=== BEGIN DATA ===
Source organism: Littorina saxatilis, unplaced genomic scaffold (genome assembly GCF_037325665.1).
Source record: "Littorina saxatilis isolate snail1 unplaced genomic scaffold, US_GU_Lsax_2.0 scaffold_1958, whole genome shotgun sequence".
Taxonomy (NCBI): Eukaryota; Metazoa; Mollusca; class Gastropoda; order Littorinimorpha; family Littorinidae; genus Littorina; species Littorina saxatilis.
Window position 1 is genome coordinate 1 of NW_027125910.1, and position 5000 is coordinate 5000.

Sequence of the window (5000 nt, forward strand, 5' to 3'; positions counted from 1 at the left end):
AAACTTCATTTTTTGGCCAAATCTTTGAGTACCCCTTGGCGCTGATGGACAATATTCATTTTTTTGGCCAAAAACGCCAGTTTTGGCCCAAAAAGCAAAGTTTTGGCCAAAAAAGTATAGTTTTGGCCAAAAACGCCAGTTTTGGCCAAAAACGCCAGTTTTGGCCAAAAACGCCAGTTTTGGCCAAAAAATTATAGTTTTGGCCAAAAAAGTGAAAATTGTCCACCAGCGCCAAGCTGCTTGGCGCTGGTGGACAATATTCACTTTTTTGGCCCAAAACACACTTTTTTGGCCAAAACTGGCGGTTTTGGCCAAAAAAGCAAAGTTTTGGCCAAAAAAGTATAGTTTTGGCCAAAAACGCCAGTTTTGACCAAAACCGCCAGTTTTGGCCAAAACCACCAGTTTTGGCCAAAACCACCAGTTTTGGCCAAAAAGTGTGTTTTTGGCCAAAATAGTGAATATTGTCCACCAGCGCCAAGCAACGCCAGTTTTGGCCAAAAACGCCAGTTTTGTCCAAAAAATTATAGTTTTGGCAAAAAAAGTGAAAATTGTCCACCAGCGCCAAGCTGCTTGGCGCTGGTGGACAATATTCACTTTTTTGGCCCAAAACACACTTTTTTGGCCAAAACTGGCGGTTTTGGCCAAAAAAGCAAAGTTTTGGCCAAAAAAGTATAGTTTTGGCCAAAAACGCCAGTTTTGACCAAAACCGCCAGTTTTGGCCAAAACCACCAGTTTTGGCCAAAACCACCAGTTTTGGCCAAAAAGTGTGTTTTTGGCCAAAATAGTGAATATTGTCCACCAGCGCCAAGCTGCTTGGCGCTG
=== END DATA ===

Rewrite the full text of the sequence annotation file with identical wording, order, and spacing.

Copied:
Source organism: Littorina saxatilis, unplaced genomic scaffold (genome assembly GCF_037325665.1).
Source record: "Littorina saxatilis isolate snail1 unplaced genomic scaffold, US_GU_Lsax_2.0 scaffold_1958, whole genome shotgun sequence".
Taxonomy (NCBI): Eukaryota; Metazoa; Mollusca; class Gastropoda; order Littorinimorpha; family Littorinidae; genus Littorina; species Littorina saxatilis.
Window position 1 is genome coordinate 1 of NW_027125910.1, and position 5000 is coordinate 5000.

Sequence of the window (5000 nt, forward strand, 5' to 3'; positions counted from 1 at the left end):
AAACTTCATTTTTTGGCCAAATCTTTGAGTACCCCTTGGCGCTGATGGACAATATTCATTTTTTTGGCCAAAAACGCCAGTTTTGGCCCAAAAAGCAAAGTTTTGGCCAAAAAAGTATAGTTTTGGCCAAAAACGCCAGTTTTGGCCAAAAACGCCAGTTTTGGCCAAAAACGCCAGTTTTGGCCAAAAAATTATAGTTTTGGCCAAAAAAGTGAAAATTGTCCACCAGCGCCAAGCTGCTTGGCGCTGGTGGACAATATTCACTTTTTTGGCCCAAAACACACTTTTTTGGCCAAAACTGGCGGTTTTGGCCAAAAAAGCAAAGTTTTGGCCAAAAAAGTATAGTTTTGGCCAAAAACGCCAGTTTTGACCAAAACCGCCAGTTTTGGCCAAAACCACCAGTTTTGGCCAAAACCACCAGTTTTGGCCAAAAAGTGTGTTTTTGGCCAAAATAGTGAATATTGTCCACCAGCGCCAAGCAACGCCAGTTTTGGCCAAAAACGCCAGTTTTGTCCAAAAAATTATAGTTTTGGCAAAAAAAGTGAAAATTGTCCACCAGCGCCAAGCTGCTTGGCGCTGGTGGACAATATTCACTTTTTTGGCCCAAAACACACTTTTTTGGCCAAAACTGGCGGTTTTGGCCAAAAAAGCAAAGTTTTGGCCAAAAAAGTATAGTTTTGGCCAAAAACGCCAGTTTTGACCAAAACCGCCAGTTTTGGCCAAAACCACCAGTTTTGGCCAAAACCACCAGTTTTGGCCAAAAAGTGTGTTTTTGGCCAAAATAGTGAATATTGTCCACCAGCGCCAAGCTGCTTGGCGCTG